Gregor Mendel, OSA (1822–1884), founder of scientific genetics

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    Gregor Mendel, OSA (18221884), founder of scientificgeneticsP M Dunn. . . . . . . . . . . . . . . . . . . . . . . . . . . . . . . . . . . . . . . . . . . . . . . . . . . . . . . . . . . . . . . . . . . . . . . . . . . . . . . . . . . . . . . . . . . . . . . . . . . . . . . . . . . . . . . . . . . . . . . . . . . . . . .

    Arch Dis Child Fetal Neonatal Ed 2003;88:F537F539

    Gregor Mendel, an Augustinian monk and part-timeschool teacher, undertook a series of brilliant hybridisationexperiments with garden peas between 1857 and 1864 inthe monastery gardens and, using statistical methods forthe first time in biology, established the laws of heredity,thereby establishing the discipline of genetics.. . . . . . . . . . . . . . . . . . . . . . . . . . . . . . . . . . . . . . . . . . . . . . . . . . . . . . . . . . . . . . . . . . . . . . . . . . .

    . . . . . . . . . . . . . . . . . . . . . . .

    Correspondence to:Professor Dunn,Department of ChildHealth, University ofBristol, SouthmeadHospital, Southmead,Bristol BS10 5BN, UK;

    Accepted 12 June 2003. . . . . . . . . . . . . . . . . . . . . . .

    Mendel, baptised Johannes, was born on 22July 1822 at Heinzendorf in Moravia,then part of Austria, now in the Czech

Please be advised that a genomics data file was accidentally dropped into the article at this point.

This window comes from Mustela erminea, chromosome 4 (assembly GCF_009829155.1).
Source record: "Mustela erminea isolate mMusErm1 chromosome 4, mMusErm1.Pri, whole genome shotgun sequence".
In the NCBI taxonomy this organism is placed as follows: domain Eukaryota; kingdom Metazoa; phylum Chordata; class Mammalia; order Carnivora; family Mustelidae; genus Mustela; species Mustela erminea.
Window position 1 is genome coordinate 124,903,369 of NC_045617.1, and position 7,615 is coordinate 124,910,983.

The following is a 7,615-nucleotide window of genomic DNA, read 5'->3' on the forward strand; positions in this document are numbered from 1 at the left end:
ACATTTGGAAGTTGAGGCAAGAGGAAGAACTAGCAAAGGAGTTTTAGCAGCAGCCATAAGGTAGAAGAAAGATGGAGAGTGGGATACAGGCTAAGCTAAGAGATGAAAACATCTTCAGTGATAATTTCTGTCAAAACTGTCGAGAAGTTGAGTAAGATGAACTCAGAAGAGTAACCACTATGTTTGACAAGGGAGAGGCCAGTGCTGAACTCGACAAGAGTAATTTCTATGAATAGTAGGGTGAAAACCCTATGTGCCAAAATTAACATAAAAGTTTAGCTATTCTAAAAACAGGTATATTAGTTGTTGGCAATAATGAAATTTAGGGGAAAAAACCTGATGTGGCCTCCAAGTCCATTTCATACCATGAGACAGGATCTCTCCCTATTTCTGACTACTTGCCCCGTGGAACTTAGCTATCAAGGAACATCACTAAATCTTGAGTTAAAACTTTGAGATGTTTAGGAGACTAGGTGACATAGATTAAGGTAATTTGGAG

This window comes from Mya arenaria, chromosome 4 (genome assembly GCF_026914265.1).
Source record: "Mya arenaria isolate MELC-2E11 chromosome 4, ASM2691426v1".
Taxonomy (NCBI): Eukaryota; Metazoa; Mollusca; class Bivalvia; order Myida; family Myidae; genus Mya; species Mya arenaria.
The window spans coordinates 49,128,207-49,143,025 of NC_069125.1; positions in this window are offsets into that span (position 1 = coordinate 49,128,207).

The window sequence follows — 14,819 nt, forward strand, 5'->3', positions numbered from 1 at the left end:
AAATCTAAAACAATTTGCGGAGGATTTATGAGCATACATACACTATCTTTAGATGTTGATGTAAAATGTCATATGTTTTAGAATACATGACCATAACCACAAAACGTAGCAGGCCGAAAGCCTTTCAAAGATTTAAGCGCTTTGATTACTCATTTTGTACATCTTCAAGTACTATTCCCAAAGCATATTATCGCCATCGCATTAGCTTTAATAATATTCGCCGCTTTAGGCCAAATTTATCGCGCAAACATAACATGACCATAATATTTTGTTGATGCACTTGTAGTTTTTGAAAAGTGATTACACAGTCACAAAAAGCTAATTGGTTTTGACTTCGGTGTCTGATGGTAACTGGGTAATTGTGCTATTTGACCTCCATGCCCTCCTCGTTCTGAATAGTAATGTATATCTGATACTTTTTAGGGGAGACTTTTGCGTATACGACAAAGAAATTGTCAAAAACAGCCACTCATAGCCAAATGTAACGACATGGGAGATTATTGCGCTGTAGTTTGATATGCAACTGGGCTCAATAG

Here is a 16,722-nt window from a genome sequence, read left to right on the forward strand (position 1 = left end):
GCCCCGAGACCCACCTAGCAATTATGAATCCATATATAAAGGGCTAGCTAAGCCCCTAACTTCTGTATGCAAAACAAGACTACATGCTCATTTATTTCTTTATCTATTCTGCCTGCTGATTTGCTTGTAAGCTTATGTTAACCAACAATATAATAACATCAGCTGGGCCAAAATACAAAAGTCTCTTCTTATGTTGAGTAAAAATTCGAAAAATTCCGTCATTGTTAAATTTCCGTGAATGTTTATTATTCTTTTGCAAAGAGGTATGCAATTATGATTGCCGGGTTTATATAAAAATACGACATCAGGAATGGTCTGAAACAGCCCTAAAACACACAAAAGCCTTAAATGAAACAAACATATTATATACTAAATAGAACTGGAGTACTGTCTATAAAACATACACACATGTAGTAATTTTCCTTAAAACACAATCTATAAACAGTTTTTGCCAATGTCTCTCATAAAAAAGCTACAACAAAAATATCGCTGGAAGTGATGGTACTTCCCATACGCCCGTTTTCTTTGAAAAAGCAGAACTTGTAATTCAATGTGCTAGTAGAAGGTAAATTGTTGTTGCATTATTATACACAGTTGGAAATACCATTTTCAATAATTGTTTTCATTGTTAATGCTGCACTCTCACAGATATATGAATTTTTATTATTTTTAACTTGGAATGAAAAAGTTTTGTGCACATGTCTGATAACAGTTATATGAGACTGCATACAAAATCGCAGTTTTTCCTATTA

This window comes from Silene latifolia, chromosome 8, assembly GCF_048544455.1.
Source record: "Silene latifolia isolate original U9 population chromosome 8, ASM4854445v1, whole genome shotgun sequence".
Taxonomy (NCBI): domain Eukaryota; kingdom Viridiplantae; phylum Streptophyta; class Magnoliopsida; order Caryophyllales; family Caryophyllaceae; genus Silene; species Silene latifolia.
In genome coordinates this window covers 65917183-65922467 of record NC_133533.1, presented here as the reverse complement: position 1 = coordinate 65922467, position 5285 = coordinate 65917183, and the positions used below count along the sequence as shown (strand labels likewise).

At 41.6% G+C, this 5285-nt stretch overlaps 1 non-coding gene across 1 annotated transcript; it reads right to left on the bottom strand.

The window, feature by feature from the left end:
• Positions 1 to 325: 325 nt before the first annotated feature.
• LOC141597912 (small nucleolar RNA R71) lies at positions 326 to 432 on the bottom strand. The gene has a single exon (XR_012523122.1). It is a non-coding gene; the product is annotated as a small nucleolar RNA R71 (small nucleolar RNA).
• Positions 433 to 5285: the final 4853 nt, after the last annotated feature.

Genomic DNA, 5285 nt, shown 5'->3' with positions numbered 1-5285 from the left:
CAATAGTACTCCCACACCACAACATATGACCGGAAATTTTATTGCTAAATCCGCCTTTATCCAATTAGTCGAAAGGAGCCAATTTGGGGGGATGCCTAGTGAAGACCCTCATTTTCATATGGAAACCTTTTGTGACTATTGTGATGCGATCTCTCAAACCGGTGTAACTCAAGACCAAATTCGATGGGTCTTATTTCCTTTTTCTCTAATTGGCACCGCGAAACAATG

Republic. He was the only son of strugglingpeasant farmers who also had two daughters.Initially Mendel attended the village school inHeinzendorf. There, the parish priest, JohannSchreiber, also an expert in fruit growing,recognised his talents and persuaded his parentsto continue his education in spite of their limitedresources. At the age of 12 he was sent to thegymnasium in Troppau where he studied for thenext six years. During that period, Mendelsfather was incapacitated by a falling log andbecame unable to support his son, whose healthin turn suffered. In 1840 Mendel took a two yearcourse of philosophy at the PhilosophicalInstitute of the University of Olmutz, but havingpassed the final exams in mathematics and Latinphilosophy with the highest grades, he withdrewbecause of ill health. At this point in 1842, hisyounger sister came to his aid with financialsupport while he completed an extra yearsstudy. His exam results were excellent, especiallyin mathematics and physics. In 1843 at the age of21, Mendel entered the Augustinian Order at StThomas Monastery near Brunn (now Brno), tookthe name of Gregor, and began his theologicalstudies at the Episcopal Seminary there. He wasordained to the priesthood in 1847. The role ofthe parish priest at that time in Austria extendedway beyond the care of mens souls. St ThomasMonastery was a centre of creative interest inboth science and culture, having among itsmembers well known philosophers, musicians,mathematicians, mineralogists, and botanists.During this period, Mendel was able to studyagriculture, fruit growing, and viniculture as wellas theology.13